Saturday, January 2, 2016

Regional Uzbek Dialects

Introduction
About 25 million people speak Uzbek as their native language, it is spoken in Uzbekistan and parts of ; north western and eastern Turkmenistan, northern and western Tajikistan, southern Kazakhstan, northern Afghanistan, and northwestern China. Uzbek belongs to the southeastern, or Chagatai, branch of the Turkic languages (part of the Altaic family of languages).

Uzbek is closely related to both Uyghur and Kazak. Although numerous local dialects and variations of the language are in use, the Tashkent dialect is the basis of the official written language. Especially in the written dialect, Uzbek also has a strong Persian vocabulary element that stems from the historical influence of the Persian language in Central Asia.

Uzbek dialects are diverse and have elements of all three Turkic dialect groups such as Qarluq, Qipchaq, and Oghuz. There are many classifications of Uzbek dialects, based on phonetic and lexical features. The main classifications and their proponents are: Iranised and Non-Iranised dialects (Polivanov), “O” dialect group and “A” dialect group (Borovkov), Qarluq-Uyghur-Chigil, Qipchaq, and the Oghuz dialect groups (Reshetov).
 
Grammatical Features
The Uzbek language shares most features common to most of the Turkic languages:
  • Uzbek is an agglutinative language;
  • Suffixes are added to a word in a fixed order;
  • Uzbek lacks grammatical gender;
  • Uzbek is a Subject-Object-Verb order language;
  • In Uzbek there are no definite and indefinite articles, instead the word “bir” and the accusative case marker are used to express indefiniteness and definiteness;
  • In Uzbek there are various participles, gerunds, and verbal nouns that replace relative clause structures found in English;
  • In Uzbek modifiers precede the modified head nouns;
  • In Uzbek word roots are mostly monosyllabic;
  • In Uzbek most words carry stress on the final syllable.
In the creation of a new literary language after the Russian Revolution of 1917, a dominant role was first played by the northern dialects and later by the southern dialects. The latter serve as the basis of the current literary language. Vowel harmony is not reflected in modern literary Uzbek as it is not used in either the Tashkent and Ferghana dialects.  Uzbek has been written in the Arabic, Latin, and Cyrillic scripts.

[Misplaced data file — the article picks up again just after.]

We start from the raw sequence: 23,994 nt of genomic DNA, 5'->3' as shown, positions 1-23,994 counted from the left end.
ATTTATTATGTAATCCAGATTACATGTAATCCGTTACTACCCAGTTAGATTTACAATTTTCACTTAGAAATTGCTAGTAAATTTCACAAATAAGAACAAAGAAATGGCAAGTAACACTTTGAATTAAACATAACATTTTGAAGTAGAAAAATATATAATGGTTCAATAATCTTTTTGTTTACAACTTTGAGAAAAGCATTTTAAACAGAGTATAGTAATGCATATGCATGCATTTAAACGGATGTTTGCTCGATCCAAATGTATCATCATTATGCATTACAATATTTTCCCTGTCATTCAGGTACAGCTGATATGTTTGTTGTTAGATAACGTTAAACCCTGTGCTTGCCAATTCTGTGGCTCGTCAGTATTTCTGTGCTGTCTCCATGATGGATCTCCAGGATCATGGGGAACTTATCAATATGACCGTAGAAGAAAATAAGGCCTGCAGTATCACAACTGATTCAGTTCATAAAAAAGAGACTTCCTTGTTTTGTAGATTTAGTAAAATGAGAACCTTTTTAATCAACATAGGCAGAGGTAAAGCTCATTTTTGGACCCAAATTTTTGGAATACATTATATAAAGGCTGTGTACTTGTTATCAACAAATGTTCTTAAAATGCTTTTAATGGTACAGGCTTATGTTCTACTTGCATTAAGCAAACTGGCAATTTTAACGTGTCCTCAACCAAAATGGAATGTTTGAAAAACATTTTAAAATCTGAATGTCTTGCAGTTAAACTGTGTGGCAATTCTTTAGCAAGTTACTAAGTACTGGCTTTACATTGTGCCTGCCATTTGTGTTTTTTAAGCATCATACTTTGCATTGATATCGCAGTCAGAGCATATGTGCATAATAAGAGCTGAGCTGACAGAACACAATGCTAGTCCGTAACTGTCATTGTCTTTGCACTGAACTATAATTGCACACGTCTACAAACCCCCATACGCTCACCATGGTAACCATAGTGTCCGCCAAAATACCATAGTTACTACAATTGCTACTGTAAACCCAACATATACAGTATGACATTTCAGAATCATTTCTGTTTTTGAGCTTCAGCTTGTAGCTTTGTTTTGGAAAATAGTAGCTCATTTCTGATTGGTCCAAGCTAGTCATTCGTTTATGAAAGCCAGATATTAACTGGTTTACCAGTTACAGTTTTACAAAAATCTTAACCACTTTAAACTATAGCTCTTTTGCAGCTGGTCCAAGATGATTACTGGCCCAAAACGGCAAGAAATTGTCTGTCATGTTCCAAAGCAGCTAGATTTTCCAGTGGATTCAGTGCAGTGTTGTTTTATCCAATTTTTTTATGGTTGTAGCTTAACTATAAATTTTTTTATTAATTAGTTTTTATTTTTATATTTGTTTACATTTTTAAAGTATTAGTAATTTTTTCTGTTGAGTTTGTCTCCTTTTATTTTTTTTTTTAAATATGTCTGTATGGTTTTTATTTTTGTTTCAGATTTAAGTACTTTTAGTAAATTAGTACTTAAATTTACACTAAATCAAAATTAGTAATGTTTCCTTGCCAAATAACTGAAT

In 1993 the government of Uzbekistan officially reinstated a modified Latin alphabet for the Uzbek language. Despite the official status of the Latin script in Uzbekistan, the use of Cyrillic is still widespread, especially in advertisements and signs. In newspapers, scripts may be mixed, with headlines in Latin and articles in Cyrillic.
 
The term Uzbek as applied to language has meant different things at different times. Prior to 1921 "Uzbek" and "Sart" were considered to be different dialects. "Uzbek" was a vowel-harmonised Qipchak dialect spoken by descendants of those who arrived in Transoxiana with Shaybani Khan in the 16th century, who lived mainly around Bukhara and Samarkand, although the Turkic spoken in Tashkent was also vowel-harmonised; whereas "Sart" was a Qarluq dialect spoken by the older settled Turkic populations of the region in the Fergana Valley and the Kashka-Darya region, and in some parts of what is now the Samarkand Province; it contained a heavier admixture of Persian and Arabic, and had no or only a modified form of vowel-harmony.

Qipchak-Uzbek dialects spoken in southern Kazakhstan, Karakalpakstan and parts of Khoresm are close to both Karakalpak/Kazakh.

In Khiva and northern eastern Turkmenistan the Uzbek dialects are heavily influenced heavily by the neighbouring Oghuz (Turkmen) speaking population.
 
Sources: http://www.britannica.com/topic/Uzbek-language#ref280881

https://en.wikipedia.org/wiki/Uzbek_language

Other Links:
Orthographic Rules for the Uzbek Language:http://www.oxuscom.com/orthography.htm

Outline of Uzbek Grammar:http://www.oxuscom.com/grammar.htm